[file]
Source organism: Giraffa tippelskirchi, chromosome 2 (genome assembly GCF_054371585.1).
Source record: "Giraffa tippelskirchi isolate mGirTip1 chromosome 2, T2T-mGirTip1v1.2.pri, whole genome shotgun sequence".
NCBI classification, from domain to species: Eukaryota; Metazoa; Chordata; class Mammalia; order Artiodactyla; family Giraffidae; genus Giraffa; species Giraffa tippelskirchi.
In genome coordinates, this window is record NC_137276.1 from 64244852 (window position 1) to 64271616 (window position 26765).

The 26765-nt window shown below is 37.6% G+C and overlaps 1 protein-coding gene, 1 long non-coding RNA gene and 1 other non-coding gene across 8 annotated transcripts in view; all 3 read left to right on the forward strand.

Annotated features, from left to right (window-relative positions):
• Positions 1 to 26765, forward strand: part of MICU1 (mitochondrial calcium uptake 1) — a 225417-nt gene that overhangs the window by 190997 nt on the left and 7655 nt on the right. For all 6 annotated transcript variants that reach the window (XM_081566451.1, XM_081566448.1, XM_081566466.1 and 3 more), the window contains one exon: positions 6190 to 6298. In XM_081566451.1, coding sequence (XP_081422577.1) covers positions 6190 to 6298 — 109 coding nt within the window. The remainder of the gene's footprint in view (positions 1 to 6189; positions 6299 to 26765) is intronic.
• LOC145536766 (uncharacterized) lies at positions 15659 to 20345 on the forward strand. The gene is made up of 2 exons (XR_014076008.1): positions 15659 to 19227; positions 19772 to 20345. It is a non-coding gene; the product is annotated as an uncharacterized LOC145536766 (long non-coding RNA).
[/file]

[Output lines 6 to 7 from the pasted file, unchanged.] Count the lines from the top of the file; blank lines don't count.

Annotated features, from left to right (window-relative positions):
• Positions 1 to 26765, forward strand: part of MICU1 (mitochondrial calcium uptake 1) — a 225417-nt gene that overhangs the window by 190997 nt on the left and 7655 nt on the right. For all 6 annotated transcript variants that reach the window (XM_081566451.1, XM_081566448.1, XM_081566466.1 and 3 more), the window contains one exon: positions 6190 to 6298. In XM_081566451.1, coding sequence (XP_081422577.1) covers positions 6190 to 6298 — 109 coding nt within the window. The remainder of the gene's footprint in view (positions 1 to 6189; positions 6299 to 26765) is intronic.